Video Introduction



Tsaghan Ebügen, the White Old Man
Papier-mâché mask, horse’s hair, and cotton; 19th century
Attributed to Puntsag Osor
Robe: silk with cotton lining; 19th—20th century
Museum of Fine Arts, Ulaan Baatar

At the Tsam festival the White Old Man represents the ancient shamanistic gods of Mongolia, who were absorbed into the Buddhist pantheon but assigned only a secondary role. Tsaghan Ebügen is the Protector of Cattle and can prevent various diseases in animals. Though of Tibetan origin, he has assumed the appearance and function of Shoulao, the Chinese God of Longevity. Armed with a staff with a dragon-shaped finial, the White Old Man performed the role of a buffoon. Moving along the edge of the Tsam square, he caricatures the solemn dances. Popular superstition explains his association with longevity: Those who were hit by the sticks of the Lords of the Charnel Grounds were believed to die within the year. Only by receiving another hit by the staff of Tsaghan Ebügen could they be ensured a longer life.

Since time immemorial Mongolia has been occupied by tribes whose nomadic existence was dictated by the rugged topography and extreme climate of this vast region. More often fragmented than unified, these tribes, nevertheless, shared similar cultures and religious beliefs. Shamanism, an indigenous cult, was an amalgam of beliefs and practices centered on the shaman,. The shaman was a figure who acted as an intermediary between the human and spirit worlds. Lamaism, a form of esoteric or mystical Buddhism introduced from Tibet, however, became the dominant institutionalized religion and the catalyst for large-scale festivals.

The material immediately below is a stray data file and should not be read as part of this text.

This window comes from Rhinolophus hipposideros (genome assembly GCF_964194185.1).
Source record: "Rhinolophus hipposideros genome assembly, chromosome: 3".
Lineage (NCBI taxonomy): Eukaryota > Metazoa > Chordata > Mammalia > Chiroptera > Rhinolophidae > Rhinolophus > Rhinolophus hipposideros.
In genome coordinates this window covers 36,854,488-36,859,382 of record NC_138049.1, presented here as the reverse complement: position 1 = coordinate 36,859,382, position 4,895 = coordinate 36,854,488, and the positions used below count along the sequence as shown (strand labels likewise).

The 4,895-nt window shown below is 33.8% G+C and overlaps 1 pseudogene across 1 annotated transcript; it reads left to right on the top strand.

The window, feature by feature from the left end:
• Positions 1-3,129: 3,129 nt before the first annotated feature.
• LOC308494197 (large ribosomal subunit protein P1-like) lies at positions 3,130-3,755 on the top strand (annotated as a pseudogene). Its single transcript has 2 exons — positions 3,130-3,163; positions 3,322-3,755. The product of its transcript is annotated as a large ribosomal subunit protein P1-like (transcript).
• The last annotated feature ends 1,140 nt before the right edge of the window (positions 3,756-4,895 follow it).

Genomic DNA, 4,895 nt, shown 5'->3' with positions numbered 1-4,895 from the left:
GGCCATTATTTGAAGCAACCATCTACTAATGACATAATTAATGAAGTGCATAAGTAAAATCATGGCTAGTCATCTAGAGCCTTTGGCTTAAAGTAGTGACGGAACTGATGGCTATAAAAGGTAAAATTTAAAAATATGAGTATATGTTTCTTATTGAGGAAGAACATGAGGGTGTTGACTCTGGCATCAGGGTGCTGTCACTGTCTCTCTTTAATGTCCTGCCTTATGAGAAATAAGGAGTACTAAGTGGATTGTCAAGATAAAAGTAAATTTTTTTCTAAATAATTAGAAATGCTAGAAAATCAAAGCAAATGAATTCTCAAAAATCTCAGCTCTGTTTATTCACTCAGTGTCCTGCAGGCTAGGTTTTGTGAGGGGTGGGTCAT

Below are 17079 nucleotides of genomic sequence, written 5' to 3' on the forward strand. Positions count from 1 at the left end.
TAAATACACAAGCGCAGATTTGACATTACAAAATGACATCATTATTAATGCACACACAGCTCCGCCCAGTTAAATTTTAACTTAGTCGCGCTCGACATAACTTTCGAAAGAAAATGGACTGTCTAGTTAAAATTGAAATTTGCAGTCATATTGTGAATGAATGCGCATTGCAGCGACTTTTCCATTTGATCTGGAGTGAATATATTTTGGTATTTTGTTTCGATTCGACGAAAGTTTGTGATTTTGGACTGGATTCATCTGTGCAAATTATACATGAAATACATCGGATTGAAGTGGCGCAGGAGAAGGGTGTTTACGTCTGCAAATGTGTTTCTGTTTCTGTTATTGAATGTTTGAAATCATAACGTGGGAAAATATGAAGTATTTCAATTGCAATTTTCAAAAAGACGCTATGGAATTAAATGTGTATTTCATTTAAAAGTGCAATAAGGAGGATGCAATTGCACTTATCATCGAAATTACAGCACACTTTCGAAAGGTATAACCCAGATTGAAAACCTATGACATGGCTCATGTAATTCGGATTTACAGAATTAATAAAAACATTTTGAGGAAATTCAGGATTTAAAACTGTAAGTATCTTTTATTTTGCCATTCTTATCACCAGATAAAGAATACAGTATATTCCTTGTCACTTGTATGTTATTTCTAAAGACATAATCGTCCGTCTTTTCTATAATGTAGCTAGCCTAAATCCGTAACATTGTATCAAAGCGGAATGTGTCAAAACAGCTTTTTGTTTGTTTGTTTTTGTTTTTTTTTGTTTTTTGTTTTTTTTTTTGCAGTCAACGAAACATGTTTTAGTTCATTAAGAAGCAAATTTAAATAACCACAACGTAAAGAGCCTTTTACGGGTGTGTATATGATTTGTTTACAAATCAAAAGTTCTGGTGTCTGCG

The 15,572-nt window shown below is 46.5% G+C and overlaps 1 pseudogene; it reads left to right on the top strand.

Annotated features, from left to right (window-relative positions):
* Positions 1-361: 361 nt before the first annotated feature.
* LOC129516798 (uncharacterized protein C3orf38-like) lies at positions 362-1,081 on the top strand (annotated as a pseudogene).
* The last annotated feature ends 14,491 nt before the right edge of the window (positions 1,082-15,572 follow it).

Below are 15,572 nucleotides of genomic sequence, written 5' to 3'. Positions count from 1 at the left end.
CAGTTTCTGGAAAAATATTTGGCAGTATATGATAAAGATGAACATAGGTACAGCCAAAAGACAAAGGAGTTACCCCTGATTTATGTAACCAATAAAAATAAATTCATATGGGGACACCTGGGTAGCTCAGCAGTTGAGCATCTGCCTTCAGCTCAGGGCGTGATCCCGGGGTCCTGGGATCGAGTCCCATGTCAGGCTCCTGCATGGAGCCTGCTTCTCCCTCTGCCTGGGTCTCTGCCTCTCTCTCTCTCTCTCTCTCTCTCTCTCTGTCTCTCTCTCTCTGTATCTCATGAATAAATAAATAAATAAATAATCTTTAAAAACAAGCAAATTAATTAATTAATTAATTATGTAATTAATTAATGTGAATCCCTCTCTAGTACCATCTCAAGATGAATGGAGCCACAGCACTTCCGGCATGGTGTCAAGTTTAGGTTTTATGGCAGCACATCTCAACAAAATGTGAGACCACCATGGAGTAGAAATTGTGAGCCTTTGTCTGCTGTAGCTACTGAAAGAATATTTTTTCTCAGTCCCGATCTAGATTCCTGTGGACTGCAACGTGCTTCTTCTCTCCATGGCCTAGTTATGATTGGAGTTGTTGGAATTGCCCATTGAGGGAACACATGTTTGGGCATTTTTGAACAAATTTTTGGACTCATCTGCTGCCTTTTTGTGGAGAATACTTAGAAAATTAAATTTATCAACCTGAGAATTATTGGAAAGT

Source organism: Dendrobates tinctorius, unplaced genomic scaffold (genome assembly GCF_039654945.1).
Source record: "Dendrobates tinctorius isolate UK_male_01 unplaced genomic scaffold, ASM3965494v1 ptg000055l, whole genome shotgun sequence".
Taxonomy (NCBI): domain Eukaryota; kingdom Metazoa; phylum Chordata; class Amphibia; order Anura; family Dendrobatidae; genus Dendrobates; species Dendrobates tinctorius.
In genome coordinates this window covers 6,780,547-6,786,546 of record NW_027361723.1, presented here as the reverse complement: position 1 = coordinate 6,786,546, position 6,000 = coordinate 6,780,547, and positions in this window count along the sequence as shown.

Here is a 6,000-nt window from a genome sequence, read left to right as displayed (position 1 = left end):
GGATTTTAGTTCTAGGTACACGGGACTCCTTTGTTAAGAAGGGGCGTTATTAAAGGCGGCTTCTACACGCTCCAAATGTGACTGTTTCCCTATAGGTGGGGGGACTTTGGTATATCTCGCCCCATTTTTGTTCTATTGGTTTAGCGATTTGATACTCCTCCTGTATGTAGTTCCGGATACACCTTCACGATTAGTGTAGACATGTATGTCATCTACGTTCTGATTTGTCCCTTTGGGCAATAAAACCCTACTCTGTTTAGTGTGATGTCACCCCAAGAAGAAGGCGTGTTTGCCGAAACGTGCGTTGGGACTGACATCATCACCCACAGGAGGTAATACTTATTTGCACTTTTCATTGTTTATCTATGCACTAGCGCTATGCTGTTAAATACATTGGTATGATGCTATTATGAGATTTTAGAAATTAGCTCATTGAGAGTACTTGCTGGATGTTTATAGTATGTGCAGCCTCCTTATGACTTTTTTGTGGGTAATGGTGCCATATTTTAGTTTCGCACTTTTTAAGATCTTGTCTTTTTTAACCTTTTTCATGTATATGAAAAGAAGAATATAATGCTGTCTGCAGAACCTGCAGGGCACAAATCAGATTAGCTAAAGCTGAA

Among the most colorful and fascinating of these festivals were the masked dance ceremonies known as Tsam. These ceremonies, introduced in the eighteenth century, were held around the New Year with the purpose of destroying the evil that had accrued during the past year. Performed by monks, the characters portrayed in the dances included a wide variety of terrifying deities from the Lamaist pantheon. Shamanistic deities also made cameo appearances, and shamanistic motifs were often incorporated into the costumes and masks. So compelling are the masks and so strong was the exorcistic atmosphere of the ceremonies that nineteenth-century Western travelers in Mongolia dubbed them the devil’s dances.

With the brutal repression of religion and the destruction of monasteries in the region by the Russian Communist regime in the 1930s, Tsam and other ceremonies were forbidden and many of the masks and paraphernalia destroyed. Today, however, in newly independent Mongolia Tsam ceremonies are once again being performed.